I agree what Marijke Durning, RN has written about the discipline, and so I'll share it here:
1. If I accept to receive palliative care, my doctors have given up on me.Palliative care doesn’t mean that doctors have given up on a patient. When palliative care is proposed, it means that the healthcare team has realized that the disease is not curable and that death can’t be avoided. By offering palliative care, you are being offered the chance to live out your remaining days as comfortably as they can be, under experts in end-of-life care.
2. Palliative care means no more treatment.When a palliative care team takes over the care of a patient, treatment doesn’t stop. Treatment and therapies can continue, but they have a different goal. For example, if you have cancer, you still may be offered radiotherapy. However, the radiotherapy isn’t to cure the cancer but to help shrink the tumor that is causing pain or discomfort.
3. Palliative care is for people with cancer.Palliative care is offered to anyone who is dying of a chronic or terminal illness. While many people who receive palliative care are dying from cancer, some have AIDS, heart disease, renal failure, multiple sclerosis, muscular dystrophy, and many other fatal illnesses.
4. Palliative care is for old people.Many children are diagnosed with terminal illnesses. They may be born with a birth defect, such as a heart defect, or a disease that will cause them to die as a child or they may develop a terminal illness later on in their childhood. Palliative care is an important part of their medical care as they reach the end-of-life.
5. Palliative care means I’m very close to death.When someone is transferred to the palliative care team, they may die within days or weeks, or they may live for considerably longer. Palliative care isn’t offered according to the amount of time you have left, but according to how much you need the services of a palliative care team approach.
6. In palliative care, they dope you up with narcotics or opioids until you die.Pain is a big issue in palliative care. With some diseases, there is often a high level of pain, but in other diseases, there isn’t. If your disease does cause severe pain, you may be treated with narcotics or opioids, but only if you need it and only at the dosages you need it. The goal of palliative care isn’t to dope you up, but to make you as comfortable as possible during the end-of-life period. (Barb: This is an enduring myth, even among other health professionals. I have seen many patients who have actually had their opiods REDUCED while admitted under the Pall Care team. Morphine is not the only trick we have - there are other pain control medications and strategies used. )
7. If I get morphine, I will stop breathing.Morphine does slow down respirations in many people. But proper doses of morphine usually doesn’t cause someone to stop breathing.
8. I can only get palliative care if I’m in the hospital.Palliative care services are offered in many communities. Care at end-of-life can be given in a hospital, stand-alone residence, or at home, depending on the resources available.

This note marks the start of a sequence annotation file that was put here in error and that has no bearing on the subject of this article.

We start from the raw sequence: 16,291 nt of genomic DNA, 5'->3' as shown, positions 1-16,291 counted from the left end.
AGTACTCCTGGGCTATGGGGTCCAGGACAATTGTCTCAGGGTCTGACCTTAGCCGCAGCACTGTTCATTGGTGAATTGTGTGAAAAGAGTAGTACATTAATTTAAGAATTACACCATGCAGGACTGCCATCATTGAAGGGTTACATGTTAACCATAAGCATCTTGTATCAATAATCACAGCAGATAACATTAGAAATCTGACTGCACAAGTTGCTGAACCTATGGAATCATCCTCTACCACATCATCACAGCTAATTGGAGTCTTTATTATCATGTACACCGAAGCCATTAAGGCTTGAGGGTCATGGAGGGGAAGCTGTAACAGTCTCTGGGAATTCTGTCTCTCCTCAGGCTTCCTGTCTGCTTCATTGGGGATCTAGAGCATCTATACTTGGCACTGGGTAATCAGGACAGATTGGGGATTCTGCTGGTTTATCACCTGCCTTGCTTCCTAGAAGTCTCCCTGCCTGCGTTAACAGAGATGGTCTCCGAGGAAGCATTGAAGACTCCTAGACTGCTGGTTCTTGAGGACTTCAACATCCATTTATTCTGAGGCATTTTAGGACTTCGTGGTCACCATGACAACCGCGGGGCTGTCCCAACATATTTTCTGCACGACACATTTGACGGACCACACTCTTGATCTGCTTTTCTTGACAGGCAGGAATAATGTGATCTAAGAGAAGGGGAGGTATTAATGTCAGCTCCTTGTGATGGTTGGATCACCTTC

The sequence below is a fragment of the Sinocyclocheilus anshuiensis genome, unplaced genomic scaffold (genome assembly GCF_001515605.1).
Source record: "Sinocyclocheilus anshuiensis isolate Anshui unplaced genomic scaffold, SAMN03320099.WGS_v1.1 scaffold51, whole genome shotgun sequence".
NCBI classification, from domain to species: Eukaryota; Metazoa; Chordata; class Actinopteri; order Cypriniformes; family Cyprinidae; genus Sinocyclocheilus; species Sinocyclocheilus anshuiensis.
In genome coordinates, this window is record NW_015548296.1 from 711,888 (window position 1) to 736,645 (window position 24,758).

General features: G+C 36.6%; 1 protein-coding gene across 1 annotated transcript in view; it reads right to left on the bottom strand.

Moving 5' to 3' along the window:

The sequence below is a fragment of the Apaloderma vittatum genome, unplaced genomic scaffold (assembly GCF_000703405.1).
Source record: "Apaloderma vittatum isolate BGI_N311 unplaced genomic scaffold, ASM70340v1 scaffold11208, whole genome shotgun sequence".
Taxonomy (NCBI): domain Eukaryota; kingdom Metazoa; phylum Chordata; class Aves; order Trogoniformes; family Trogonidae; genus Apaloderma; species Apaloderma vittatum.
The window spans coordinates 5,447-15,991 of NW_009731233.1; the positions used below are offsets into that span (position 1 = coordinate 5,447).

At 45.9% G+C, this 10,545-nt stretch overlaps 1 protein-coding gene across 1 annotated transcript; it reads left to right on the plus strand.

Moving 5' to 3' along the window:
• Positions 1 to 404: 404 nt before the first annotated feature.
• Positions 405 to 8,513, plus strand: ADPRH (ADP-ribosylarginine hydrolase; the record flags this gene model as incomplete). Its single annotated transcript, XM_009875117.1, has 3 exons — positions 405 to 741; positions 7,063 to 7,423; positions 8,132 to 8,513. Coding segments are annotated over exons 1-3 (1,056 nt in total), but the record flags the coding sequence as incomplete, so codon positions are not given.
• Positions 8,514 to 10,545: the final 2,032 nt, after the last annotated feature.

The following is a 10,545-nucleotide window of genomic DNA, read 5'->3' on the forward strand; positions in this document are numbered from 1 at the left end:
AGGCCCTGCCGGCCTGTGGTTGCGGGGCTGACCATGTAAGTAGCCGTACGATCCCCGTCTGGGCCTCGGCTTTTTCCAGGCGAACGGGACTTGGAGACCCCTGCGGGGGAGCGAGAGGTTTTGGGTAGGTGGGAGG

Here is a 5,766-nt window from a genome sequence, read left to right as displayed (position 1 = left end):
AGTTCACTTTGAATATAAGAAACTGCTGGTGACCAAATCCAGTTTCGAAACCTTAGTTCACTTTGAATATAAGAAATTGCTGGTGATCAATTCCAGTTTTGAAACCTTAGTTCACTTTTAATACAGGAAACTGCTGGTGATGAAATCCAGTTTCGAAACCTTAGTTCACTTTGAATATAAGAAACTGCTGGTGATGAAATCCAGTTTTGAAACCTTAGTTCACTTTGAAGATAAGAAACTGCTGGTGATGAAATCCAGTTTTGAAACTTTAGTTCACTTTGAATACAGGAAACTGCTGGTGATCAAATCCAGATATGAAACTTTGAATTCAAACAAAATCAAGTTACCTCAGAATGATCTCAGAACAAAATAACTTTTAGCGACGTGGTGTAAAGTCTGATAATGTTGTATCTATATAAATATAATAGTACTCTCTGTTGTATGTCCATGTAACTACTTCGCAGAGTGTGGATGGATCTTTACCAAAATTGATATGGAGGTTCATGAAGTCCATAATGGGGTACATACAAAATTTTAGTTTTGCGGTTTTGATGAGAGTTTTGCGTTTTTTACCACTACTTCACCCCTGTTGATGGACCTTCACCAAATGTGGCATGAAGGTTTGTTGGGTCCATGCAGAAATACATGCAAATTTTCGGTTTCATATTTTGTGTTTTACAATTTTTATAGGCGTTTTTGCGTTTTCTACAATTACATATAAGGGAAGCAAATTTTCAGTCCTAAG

9. My family can’t help if I’m in palliative care.One of the benefits of palliative care is that it’s not only for the dying person. The palliative care team cares for the dying patient and his or her family and friends. The care at the end-of-life isn’t just about physical comfort, but it’s about emotional, psychological and spiritual support for everyone who loves and is part of the life of the dying patient. (Barb: We even allow pets to come and visit their owners!)
10. I will have no control if I agree to palliative care.Palliative care is a specialty in medicine, just as is cardiology, pediatrics, and obstetrics. None of the specialties take over, they specialize in helping the patients under their care. If you are a patient in palliative care, you are consulted and are part of the team for as long as you are able to be. (Barb: once a patient is no longer cognitively able to accept or reject treatments, the decisions usually are discussed with the patient's appointed Power of Attorney- usually a family member. Decisions are not made behind closed doors without discussion.)
There is also a little bit of intrigue to keep the job interesting. Apparently there are rooms on the unit that are known to be "haunted". Numerous patients with no relation to each other and separated by time have described the same visitor to specific rooms. Their stories match right down to ethnicity, type of jewellery worn, or where the visitor sits in the room. Fortunately, none of these encounters have been scary or malevolent. Usually it appears as a visitor, stays for a while, then leaves:
One room is visited by a bloke called Billy. He is an indigenous man (apparently the first occupant to die in the room). He sits in the corner chair and smiles pleasantly.
Another room is shared with a tall man who wears a bracelet and walks from one side of the room to the other.
A third room is visited by a mother holding a baby.
As a Christian, I am not 100% sure about what I think of ghost stories. They are actually not that uncommon in hospital settings. There is a link to explore HERE .
Lastly, there seems to be a pretty moth that has taken up residence in the unit. He seems to show up in different rooms. The nurse manager has nicknamed him the "Death Moth". It is true he has appeared in a few rooms where that patient subsequently died. However, being a Palliative Care unit, approximately 75% of admissions will end their life here. So not ready to chalk that up as paranormal yet. Although there is a cat who seems to have this ability! Links about Oscar the Cat HERE and HERE. He's even had his story published in the New England Journal of Medicine: HERE.